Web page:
Search Legislation

Bail, Judicial Appointments etc. (Scotland) Act 2000

Section 1 (Consideration of bail on first appearance)

6.Section 1 inserts a new section 22A into the 1995 Act.

7.Section 22A(1) imposes a duty on the sheriff or judge of the district court, on an accused person's first appearance, to consider automatically the question of whether the accused should be given bail. At first appearance, the accused person or their legal representative will no longer require to make a bail application before the issue will be considered. This provision applies whether the person has been arrested by virtue of a “petition”, i.e. the offence is serious enough to merit solemn proceedings and trial on indictment before a jury, or charged on “complaint”, i.e. for a lesser offence which can be tried by a sheriff or judge of the district court alone.

8.Section 22A(2) gives the sheriff or judge the power to defer taking a bail decision on first appearance for up to 24 hours. A deferral may be necessary if insufficient evidence is available to allow an immediate decision to be taken This is in line with the existing provisions in section 23 of the 1995 Act which allow a 24-hour continuation where a person is charged on complaint or where a person arrested on petition has already been committed. Prior to the committal of a person arrested on petition, the sheriff is not bound by any limit of time on his bail decision but, in practice, a 24-hour limit is usually applied. The existing provisions will apply to bail applications made after first appearance.

9.Section 22A(3) provides that if the bail decision is not taken within the period of 24 hours, the accused person must be liberated. This is in line with the existing position in section 23 of the 1995 Act in relation to bail applications.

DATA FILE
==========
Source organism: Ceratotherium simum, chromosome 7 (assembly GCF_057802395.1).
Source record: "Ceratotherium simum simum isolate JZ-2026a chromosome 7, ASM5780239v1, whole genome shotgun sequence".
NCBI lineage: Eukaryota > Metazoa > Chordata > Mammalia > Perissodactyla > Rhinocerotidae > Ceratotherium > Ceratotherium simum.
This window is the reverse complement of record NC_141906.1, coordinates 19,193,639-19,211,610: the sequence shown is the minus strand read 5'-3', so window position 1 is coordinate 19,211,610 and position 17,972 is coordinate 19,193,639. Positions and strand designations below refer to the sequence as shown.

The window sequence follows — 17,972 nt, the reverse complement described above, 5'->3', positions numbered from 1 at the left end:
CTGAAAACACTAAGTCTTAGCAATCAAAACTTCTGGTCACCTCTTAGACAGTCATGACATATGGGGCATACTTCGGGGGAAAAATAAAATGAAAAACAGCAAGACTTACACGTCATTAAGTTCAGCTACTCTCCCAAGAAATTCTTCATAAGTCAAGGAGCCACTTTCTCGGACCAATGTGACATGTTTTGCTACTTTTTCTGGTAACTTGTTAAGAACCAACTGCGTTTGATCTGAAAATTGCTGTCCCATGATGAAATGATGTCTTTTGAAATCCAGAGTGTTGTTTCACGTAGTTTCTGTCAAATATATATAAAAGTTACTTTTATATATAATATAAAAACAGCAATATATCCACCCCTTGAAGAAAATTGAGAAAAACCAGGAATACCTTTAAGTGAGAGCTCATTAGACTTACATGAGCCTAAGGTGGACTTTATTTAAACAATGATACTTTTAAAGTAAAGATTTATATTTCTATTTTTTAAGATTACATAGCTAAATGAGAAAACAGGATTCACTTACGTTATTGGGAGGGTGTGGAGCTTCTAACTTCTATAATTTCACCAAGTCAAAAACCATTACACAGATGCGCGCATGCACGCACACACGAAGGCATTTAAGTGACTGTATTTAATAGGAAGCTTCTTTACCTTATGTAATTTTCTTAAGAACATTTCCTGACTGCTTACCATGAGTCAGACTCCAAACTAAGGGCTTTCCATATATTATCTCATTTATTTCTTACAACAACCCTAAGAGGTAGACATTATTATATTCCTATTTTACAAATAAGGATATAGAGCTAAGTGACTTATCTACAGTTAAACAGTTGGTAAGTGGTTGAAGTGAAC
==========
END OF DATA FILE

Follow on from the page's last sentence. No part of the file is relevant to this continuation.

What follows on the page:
10.Section 22A(4) requires the court to consider bail whether or not the accused is already in custody when he is brought before the sheriff or judge.

Back to top

Options/Help

Print Options

Close

Explanatory Notes

Text created by the Scottish Executive department responsible for the subject matter of the Act to explain what the Act sets out to achieve and to make the Act accessible to readers who are not legally qualified. Explanatory Notes were introduced in 1999 and accompany all Acts of the Scottish Parliament except those which result from Budget Bills

Close

More Resources

Access essential accompanying documents and information for this legislation item from this tab. Dependent on the legislation item being viewed this may include:

  • the original print PDF of the as enactedversion that was used for the print copy
  • lists of changes made by and/or affecting this legislation item
  • confers power and blanket amendment details
  • all formats of all associated documents
  • correction slips
  • links to related legislation and further information resources